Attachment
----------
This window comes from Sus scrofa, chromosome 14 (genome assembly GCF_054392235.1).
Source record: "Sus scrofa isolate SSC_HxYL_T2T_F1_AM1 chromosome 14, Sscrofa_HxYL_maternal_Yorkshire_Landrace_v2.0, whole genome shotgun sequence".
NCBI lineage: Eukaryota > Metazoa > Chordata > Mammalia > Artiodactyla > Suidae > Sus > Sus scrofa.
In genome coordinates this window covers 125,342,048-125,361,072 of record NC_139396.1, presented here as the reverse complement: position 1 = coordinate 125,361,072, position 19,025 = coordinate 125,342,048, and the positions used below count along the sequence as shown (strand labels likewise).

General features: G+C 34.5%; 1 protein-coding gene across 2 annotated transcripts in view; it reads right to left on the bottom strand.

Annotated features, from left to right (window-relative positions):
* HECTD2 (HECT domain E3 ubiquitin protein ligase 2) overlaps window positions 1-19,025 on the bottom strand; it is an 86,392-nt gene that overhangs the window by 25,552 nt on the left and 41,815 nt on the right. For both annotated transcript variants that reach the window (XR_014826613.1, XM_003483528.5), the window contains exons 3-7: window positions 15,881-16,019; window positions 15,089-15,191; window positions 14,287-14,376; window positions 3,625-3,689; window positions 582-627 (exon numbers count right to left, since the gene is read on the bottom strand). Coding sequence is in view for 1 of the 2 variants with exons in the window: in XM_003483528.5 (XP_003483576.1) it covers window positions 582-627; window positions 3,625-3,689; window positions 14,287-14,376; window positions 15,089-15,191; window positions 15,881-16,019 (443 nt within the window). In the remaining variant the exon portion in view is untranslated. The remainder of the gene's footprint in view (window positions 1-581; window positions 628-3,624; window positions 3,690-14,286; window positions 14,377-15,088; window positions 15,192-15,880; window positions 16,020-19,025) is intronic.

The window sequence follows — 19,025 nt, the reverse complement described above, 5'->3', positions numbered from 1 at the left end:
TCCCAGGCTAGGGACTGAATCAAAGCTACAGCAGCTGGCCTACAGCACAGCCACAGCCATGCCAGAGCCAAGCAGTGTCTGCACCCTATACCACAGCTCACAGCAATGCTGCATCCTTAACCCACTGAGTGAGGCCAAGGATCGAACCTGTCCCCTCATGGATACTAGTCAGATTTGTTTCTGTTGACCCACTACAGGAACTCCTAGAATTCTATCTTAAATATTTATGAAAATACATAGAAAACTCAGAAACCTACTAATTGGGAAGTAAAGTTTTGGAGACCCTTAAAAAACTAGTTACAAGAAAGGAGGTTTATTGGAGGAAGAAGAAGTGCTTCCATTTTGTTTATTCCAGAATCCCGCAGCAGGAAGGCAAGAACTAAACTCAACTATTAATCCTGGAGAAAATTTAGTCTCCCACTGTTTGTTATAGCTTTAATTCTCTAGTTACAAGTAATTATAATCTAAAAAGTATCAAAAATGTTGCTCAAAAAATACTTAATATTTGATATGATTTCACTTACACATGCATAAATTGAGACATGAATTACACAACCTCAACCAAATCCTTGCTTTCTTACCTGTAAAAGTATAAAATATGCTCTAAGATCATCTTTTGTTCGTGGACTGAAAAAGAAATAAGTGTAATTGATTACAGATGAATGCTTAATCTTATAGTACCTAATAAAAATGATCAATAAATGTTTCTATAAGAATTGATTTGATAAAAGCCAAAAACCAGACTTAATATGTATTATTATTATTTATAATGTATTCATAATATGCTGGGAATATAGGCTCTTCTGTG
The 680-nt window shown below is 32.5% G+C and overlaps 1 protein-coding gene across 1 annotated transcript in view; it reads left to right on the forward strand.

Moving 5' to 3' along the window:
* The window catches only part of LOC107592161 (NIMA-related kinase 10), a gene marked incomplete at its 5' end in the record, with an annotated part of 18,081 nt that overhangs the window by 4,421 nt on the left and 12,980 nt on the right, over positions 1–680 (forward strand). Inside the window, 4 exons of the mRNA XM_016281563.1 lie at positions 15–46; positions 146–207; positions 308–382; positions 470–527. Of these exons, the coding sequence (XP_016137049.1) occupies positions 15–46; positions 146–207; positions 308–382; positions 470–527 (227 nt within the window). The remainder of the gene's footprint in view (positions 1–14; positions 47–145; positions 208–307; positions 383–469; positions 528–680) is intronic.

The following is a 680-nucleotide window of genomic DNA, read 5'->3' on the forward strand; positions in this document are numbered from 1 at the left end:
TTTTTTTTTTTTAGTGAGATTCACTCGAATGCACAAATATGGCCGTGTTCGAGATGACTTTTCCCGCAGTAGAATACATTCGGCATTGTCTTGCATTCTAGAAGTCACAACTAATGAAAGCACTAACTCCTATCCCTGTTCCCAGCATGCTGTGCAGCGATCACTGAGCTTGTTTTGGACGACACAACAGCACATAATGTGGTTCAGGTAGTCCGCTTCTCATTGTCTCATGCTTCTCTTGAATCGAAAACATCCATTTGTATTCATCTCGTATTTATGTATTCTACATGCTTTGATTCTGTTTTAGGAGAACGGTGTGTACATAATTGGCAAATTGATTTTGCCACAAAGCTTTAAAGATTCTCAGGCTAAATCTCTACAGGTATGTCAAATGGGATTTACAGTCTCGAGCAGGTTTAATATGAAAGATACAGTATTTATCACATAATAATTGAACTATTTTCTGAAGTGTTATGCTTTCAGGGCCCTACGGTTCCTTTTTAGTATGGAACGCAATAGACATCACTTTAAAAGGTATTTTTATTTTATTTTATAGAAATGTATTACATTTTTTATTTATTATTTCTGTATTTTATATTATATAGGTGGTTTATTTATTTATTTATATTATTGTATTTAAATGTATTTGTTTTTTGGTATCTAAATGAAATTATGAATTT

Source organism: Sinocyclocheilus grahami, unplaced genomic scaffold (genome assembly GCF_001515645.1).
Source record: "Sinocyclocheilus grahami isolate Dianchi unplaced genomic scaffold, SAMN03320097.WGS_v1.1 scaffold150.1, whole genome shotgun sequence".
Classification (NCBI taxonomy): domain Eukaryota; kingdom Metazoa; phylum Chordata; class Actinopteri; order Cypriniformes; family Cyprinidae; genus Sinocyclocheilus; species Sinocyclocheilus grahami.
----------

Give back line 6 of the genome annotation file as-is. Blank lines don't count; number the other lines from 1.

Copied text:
Annotated features, from left to right (window-relative positions):